As we discussed last month in the first part of this column, older workers are more productive and are overall safer than their younger colleagues. The catch for employers, however, is the severity of a workers' compensation claim if they get injured. Taking that into consideration when implementing their workers' compensation programs and risk control procedures, what can employers do to also accommodate and capitalize on the aging workforce?
Companies must utilize and implement preventative safety efforts. Specifically, companies should develop slip-and-fall prevention tactics, considering that slips and falls account for 33 percent of all injuries sustained by workers 65 and older, according to the National Safety Council.
Safety training should consist of more than just scripted lectures, distributed pamphlets and orientation videos. Employees should be taken through the physical movements and tasks that are specific to their job description--a hands-on learning experience. Because younger workers account for the majority of accidents while older workers have longer recovery periods, safety training benefits all employees and the employer.
MODIFY WORK ENVIRONMENTS
Older workers are good for companies so it pays to modify work environments in order to prevent their injuries and limit severity when injuries do occur. The American Society of Safety Engineers urges employers to keep their older workers in mind when designing workplaces so that productivity is maximized and the potential for accidents is minimized.
A well-designed workplace helps new hires and experienced workers, young and old. A few options for improvements include:
-- Increasing task rotation
--Designing work floors with smooth, solid decking and skid-resistant flooring
-- Lengthening time requirements between task steps
-- Reducing static standing/sitting time and noise levels
-- Using high-contrast colors on risers and treads on stairs
-- Considering employee reaction time when assigning tasks, and match work with ability
ERGONOMICS AND WELLNESS PROGRAMS
Shoulders, backs and wrists are body areas with high musculoskeletal claim severity in older workers. Employers should identify causes of strain and fatigue through an ergonomic evaluation of workstations and workspaces, and apply corrections. Promoting and implementing health and wellness programs at work have a positive and productive outcome as well.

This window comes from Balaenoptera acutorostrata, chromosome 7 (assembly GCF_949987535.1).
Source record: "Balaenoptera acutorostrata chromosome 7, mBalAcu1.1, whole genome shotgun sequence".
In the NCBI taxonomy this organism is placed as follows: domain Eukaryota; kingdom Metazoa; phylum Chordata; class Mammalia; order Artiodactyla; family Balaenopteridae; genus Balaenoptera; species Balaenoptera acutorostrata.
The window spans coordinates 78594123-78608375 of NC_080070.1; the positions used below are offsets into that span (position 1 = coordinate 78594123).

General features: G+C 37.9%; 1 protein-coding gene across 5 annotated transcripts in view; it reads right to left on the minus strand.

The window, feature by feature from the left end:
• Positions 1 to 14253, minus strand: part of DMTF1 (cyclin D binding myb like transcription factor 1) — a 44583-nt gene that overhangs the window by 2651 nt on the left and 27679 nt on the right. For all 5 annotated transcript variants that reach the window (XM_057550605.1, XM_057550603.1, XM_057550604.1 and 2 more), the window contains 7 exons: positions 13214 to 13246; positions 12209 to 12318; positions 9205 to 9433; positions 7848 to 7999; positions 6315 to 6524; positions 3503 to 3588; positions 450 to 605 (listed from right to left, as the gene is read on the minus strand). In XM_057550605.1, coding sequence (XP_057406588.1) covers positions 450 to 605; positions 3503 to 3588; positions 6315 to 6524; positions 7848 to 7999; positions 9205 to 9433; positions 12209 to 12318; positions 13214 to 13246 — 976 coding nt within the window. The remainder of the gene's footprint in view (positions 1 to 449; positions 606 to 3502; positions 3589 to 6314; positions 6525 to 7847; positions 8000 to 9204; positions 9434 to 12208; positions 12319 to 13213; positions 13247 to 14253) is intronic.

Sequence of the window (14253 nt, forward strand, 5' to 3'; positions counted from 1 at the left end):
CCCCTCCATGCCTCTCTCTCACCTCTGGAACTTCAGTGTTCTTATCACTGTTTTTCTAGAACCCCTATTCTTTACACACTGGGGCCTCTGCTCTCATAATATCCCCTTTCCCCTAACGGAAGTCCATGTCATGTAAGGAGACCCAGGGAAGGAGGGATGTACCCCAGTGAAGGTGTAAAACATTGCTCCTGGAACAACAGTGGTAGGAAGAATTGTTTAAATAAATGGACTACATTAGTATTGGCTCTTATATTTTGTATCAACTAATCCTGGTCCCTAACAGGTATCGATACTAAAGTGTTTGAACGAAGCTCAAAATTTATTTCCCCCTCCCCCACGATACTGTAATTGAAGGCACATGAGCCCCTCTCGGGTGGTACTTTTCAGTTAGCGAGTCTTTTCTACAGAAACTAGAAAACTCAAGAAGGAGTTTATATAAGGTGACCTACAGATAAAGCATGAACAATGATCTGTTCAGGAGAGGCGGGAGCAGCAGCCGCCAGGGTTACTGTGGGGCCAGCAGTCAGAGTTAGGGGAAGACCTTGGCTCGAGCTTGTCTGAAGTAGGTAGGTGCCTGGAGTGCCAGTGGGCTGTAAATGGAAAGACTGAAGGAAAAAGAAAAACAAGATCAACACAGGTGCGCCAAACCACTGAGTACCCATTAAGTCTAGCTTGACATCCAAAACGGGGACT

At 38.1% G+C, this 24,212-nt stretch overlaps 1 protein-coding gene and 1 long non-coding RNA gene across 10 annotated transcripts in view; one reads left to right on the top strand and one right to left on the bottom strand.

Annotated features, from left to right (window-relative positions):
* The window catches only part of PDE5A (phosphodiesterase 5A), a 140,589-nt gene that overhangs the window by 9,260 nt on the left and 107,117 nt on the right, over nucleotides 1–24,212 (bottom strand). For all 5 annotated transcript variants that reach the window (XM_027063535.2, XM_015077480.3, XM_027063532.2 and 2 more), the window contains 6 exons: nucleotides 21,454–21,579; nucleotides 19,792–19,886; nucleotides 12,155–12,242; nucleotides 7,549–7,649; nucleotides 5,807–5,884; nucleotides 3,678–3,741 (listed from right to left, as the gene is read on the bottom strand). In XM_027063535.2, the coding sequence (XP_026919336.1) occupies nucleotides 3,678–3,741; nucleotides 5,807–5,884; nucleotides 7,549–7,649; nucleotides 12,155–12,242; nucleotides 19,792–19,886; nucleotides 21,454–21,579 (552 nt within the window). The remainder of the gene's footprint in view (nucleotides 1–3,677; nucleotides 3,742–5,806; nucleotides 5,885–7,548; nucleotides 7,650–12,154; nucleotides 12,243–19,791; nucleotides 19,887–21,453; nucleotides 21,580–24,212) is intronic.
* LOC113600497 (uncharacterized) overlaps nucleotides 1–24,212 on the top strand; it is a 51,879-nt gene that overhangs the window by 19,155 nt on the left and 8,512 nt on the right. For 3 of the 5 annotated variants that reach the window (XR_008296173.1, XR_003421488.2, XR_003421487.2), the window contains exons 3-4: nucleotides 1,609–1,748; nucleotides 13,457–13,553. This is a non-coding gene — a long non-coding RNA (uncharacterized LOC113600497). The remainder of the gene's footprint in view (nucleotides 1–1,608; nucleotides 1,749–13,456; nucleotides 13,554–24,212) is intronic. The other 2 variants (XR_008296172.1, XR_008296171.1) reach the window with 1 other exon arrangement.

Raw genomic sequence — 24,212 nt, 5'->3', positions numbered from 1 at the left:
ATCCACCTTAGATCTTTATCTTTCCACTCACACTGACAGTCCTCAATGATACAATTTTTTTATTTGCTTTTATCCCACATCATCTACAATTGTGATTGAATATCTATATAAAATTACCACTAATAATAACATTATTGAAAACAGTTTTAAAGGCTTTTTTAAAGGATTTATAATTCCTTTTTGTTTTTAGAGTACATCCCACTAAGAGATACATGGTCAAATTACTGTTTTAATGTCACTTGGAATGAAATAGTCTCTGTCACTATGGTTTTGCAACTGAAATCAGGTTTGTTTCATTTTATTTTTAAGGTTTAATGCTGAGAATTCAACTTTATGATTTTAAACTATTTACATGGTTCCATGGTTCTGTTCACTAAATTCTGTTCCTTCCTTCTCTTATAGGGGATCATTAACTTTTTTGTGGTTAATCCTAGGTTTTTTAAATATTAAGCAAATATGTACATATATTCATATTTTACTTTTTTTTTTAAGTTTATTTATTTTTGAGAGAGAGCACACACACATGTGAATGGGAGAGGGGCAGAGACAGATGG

A company does not need to overhaul their entire structure to suit older workers, but adjusting job tasks and tools to fit the employee are good best practices to follow--no matter the employee's age.
Employers can work to contain medical and indemnity costs associated with a workers' compensation claims for their older workers through an aggressive return-to-work program. This includes modifying work duties and transitional assignments for the injured older worker. When a worker becomes injured or ill, concerns are raised over loss of income and how and when the person can return to work. With an older worker, these issues can be intensified by worry surrounding the ability to remain productive and employed.
Studies connect the amount of healing time to the age of the worker, so a highly responsive and vigorous return-to-work effort can benefit the employer and increase healing time. Not only are these overall good risk-control practices for employers--and an injured employee of any age--but being aware of older workers will benefit companies' bottom lines as our American workforce continues to age over the next 10 to 20 years.
(Editor's note: In the first part of this column, we covered the statistics and issues of the aging workforce and their impact on employers and their workers' compensation program. Read it here.)
MARK NOONAN is a managing principal and the senior knowledge manager for workers' compensation for the Casualty Practice within Integro Insurance Brokers.
Read more at the WorkersComp Forum homepage.
October 6, 2010
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